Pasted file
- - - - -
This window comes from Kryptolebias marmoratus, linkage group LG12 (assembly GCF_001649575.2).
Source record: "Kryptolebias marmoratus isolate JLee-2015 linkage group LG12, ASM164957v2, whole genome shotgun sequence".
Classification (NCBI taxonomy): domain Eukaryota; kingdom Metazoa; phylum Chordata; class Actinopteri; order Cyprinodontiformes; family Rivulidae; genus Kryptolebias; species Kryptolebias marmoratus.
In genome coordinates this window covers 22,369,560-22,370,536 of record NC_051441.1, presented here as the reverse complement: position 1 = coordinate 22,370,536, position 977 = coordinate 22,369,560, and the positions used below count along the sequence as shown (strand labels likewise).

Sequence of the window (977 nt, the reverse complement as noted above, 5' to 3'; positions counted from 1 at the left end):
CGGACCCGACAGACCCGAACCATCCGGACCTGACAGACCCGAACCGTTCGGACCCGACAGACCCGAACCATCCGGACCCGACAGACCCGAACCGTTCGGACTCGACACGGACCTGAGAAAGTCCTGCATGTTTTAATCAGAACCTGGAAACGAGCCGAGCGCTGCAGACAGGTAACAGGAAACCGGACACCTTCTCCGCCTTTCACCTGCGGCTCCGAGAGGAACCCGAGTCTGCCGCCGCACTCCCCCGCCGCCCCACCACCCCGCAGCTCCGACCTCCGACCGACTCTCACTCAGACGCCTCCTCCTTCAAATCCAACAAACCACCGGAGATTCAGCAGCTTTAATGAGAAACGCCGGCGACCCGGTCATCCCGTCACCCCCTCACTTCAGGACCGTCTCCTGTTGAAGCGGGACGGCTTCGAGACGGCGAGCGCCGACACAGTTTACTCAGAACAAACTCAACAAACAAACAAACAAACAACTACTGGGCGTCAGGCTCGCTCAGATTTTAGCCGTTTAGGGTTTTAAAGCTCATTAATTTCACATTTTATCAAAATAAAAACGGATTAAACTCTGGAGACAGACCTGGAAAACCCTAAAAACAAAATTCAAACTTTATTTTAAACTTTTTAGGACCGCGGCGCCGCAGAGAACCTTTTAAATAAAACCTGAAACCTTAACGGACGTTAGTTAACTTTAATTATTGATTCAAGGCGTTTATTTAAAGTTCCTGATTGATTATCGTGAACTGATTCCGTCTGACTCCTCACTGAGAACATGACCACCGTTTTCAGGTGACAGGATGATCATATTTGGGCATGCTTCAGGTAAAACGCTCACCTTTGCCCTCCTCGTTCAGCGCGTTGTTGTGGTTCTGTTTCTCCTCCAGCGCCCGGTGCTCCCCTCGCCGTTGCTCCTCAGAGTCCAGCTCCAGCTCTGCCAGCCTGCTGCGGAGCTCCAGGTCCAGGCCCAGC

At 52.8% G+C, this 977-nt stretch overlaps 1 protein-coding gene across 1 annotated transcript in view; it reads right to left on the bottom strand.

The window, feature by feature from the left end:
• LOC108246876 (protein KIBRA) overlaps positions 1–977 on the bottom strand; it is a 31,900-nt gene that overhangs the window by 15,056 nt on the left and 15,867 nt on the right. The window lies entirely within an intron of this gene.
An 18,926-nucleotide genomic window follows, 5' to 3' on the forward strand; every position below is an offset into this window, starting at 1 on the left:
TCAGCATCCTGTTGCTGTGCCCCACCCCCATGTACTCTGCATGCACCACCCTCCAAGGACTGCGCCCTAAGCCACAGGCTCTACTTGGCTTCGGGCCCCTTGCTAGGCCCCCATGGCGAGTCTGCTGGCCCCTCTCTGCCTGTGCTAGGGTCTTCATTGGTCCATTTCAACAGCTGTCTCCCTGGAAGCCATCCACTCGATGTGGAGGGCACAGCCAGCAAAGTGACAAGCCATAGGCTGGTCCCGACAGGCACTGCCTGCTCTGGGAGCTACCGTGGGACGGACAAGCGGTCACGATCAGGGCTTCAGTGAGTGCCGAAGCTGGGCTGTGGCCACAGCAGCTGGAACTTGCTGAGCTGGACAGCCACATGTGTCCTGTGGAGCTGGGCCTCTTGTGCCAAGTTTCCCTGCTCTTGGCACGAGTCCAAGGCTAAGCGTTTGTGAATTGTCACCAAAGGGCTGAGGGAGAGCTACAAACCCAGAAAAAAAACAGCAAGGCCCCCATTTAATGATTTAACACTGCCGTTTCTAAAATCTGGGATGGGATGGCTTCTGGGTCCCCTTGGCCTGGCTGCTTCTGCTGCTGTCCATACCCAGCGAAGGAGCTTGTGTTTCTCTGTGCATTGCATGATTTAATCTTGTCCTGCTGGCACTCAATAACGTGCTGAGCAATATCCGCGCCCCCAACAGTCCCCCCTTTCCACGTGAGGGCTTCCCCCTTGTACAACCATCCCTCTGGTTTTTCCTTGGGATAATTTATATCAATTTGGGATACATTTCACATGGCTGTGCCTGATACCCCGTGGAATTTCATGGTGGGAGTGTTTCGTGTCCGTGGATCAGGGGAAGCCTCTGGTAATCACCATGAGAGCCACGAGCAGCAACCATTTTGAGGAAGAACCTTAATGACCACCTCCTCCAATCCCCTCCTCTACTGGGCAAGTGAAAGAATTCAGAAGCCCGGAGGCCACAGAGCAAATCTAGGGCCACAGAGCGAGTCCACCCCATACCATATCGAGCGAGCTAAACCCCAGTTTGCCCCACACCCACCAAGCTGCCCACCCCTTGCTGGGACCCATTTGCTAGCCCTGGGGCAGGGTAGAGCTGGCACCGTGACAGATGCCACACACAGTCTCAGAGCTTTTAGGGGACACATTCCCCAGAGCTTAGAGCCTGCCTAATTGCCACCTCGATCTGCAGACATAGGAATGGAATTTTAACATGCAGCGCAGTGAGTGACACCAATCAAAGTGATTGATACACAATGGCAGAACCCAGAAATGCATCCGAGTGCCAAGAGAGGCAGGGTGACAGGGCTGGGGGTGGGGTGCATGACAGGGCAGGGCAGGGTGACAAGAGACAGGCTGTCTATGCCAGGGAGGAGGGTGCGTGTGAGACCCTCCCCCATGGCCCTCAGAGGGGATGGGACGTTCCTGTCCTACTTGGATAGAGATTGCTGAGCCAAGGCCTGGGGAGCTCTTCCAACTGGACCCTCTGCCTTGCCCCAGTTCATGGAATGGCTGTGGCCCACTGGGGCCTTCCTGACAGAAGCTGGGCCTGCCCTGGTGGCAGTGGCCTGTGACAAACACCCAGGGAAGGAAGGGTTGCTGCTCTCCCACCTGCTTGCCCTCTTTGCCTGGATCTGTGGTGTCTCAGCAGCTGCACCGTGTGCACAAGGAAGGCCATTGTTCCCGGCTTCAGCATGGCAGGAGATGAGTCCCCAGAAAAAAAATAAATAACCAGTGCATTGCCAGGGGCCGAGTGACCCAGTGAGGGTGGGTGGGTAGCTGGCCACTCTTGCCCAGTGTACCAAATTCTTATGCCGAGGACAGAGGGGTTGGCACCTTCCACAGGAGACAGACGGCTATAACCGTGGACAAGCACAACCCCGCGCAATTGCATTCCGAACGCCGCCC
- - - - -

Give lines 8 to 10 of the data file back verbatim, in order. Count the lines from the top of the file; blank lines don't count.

The window, feature by feature from the left end:
• LOC108246876 (protein KIBRA) overlaps positions 1–977 on the bottom strand; it is a 31,900-nt gene that overhangs the window by 15,056 nt on the left and 15,867 nt on the right. The window lies entirely within an intron of this gene.
An 18,926-nucleotide genomic window follows, 5' to 3' on the forward strand; every position below is an offset into this window, starting at 1 on the left: